Willingness to accept extraordinary social roles predicts schizophrenia-like symptoms

Research published in the journal NPJ Schizophrenia suggests there is a link between an individual’s drive to fulfill extraordinary social roles and schizophrenia.

The study of 209 healthy volunteers found a positive association between extraordinary roles — such as being an astronaut, bandit, prophet or slave — and schizophrenia-like symptoms. In other words, the more extraordinary roles a person was willing to engage in, the higher their schizotypy scores tended to be.

PsyPost interviewed the study’s corresponding author, J. Bruno Debruille of McGill University. Read his responses below:

PsyPost:Why were you interested in this topic?

Debruille: Paranoid schizophrenia patients very frequently mentions extraordinary roles. They obviously occupy a central place in their mind. It was important to check whether this was something they just talk about or whether, as embodied cognition theories would suggest, they would actually be interested in performing these roles more than people with less schizophrenia traits would.

What should the average person take away from your study?

1) That strong desires to play roles that are too different from each other can induce behavioral disorganization.

2) That traits of schizotypy and, hence symptoms of schizophrenia, are due not only to genes and neurodevelopment but also to macro-and micro-culturally embrained drives.

Are there any major caveats? What questions still need to be addressed?

1) A major caveat of the study is the use of social roles common to all participants. Using roles that are found appealing for each individual and taking into account the strength of the desire to play each of them could dramatically increase the power of the test.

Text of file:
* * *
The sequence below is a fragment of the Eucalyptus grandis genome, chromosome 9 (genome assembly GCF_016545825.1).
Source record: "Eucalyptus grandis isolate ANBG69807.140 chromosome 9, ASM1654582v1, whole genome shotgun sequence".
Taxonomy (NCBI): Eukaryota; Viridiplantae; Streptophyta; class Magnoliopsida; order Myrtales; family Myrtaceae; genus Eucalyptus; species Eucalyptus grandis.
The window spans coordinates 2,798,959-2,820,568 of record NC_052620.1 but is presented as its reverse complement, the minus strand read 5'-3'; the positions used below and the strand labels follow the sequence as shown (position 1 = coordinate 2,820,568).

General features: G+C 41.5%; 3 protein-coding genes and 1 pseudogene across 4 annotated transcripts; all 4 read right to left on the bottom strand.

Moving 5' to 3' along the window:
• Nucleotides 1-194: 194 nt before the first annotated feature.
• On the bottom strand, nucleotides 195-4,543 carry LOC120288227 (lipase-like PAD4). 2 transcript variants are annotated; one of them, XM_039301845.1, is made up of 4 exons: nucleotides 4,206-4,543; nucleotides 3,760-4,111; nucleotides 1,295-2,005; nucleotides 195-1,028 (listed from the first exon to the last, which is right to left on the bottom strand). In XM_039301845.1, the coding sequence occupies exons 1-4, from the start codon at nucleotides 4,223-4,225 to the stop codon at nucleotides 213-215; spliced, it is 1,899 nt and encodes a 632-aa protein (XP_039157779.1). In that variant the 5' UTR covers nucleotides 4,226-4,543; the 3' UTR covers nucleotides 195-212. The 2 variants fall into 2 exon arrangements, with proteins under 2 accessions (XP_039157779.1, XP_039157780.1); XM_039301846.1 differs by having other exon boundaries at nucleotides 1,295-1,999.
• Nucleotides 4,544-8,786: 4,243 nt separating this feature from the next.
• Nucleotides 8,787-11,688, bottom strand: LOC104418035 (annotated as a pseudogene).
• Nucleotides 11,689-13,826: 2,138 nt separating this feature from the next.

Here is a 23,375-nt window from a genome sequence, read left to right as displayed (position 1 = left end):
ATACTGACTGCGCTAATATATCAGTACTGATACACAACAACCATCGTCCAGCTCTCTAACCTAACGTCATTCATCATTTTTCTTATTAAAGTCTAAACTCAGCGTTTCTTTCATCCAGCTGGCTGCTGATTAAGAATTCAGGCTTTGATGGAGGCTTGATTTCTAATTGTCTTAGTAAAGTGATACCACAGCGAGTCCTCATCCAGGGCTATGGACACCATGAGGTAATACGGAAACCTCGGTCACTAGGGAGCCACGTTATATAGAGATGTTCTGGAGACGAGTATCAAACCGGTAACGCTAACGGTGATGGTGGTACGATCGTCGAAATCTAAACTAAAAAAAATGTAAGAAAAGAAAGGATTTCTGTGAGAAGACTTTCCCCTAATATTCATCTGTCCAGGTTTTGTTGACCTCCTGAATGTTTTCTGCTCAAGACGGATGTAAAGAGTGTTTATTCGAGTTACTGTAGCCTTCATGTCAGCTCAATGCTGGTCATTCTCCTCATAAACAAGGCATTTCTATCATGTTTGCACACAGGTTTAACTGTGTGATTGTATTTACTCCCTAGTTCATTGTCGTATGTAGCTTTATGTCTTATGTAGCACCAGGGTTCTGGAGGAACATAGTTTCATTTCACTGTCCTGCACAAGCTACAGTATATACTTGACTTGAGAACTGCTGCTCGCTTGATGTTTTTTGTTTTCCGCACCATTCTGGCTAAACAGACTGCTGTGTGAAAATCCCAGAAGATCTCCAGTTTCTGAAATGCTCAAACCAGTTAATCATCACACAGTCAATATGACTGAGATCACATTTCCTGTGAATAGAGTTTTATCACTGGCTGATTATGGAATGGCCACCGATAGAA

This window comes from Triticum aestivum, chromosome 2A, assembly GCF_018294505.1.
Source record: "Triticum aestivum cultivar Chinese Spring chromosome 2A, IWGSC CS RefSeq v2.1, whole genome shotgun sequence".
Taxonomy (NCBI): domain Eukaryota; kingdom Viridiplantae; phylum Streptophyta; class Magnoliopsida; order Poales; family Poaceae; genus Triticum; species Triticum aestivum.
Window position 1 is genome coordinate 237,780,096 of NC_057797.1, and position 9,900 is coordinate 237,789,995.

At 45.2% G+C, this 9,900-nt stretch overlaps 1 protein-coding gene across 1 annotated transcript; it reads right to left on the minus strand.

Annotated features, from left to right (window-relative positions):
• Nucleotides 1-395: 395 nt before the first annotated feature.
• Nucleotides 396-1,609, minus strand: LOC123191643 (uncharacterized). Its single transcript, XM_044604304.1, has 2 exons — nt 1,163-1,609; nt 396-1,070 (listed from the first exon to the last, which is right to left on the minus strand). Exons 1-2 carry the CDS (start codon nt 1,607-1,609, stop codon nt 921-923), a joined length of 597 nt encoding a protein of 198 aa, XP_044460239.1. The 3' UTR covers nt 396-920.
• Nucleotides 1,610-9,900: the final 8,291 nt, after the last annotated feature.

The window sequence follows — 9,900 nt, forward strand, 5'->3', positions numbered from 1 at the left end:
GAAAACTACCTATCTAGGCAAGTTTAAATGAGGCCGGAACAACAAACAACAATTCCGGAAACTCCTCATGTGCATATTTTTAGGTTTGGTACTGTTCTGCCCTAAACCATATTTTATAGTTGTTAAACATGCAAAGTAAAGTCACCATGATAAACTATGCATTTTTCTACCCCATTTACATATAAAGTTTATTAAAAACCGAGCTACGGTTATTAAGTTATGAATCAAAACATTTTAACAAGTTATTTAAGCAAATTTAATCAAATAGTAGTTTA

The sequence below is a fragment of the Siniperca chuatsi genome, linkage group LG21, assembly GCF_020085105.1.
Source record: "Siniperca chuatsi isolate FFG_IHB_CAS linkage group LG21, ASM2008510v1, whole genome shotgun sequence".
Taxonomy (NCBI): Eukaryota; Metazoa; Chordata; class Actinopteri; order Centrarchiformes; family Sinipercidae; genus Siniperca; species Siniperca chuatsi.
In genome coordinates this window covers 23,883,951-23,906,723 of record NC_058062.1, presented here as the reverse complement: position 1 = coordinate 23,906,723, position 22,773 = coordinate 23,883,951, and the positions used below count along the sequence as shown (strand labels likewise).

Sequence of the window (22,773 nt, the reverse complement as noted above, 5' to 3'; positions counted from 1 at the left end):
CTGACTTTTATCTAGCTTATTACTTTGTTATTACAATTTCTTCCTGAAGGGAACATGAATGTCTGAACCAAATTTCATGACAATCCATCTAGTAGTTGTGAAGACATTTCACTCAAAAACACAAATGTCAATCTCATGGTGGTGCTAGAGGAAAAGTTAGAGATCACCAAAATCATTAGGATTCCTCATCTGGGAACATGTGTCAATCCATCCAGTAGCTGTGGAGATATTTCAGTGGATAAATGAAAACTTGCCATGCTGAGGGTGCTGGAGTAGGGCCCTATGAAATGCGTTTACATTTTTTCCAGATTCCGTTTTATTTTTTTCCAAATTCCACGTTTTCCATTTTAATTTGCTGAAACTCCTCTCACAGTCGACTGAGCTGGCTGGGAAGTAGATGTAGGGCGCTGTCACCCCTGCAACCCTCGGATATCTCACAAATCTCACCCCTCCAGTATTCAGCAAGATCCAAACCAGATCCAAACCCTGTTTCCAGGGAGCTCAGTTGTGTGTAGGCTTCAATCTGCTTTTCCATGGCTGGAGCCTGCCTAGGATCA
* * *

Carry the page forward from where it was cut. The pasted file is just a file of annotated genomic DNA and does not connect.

2) Correlations are not causes. Schizotypy could be responsible for an ability at harboring conflictual roles.

On the other hand, this ability can be successful in some. Many people manage to play opposite roles, as caricaturally pictured in movies focusing on mafia bosses and showing people who are both good fathers and merciless criminals, one can also think of sects’ leaders, or of some politics (e.g., Pol Pot).

Is there anything else you would like to add?

1) That the so-called negative symptoms of schizophrenia, which are mainly characterized by a lack of drives, and which is often seen after a paranoid phase, might be related to the end of a competition between contradictory roles, which would have destroyed each other.

2) That antipsychotic medications could act by suppressing the drive to play social roles, hence their major tranquilizing effect.

The study, “Embrained drives to perform extraordinary roles predict schizotypal traits in the general population“, was also co-authored by Ana L Fernandez-Cruz, Ola Mohamed Ali, Gifty Asare, Morgan S Whyte, Ishan Walpola, and Julia Segal.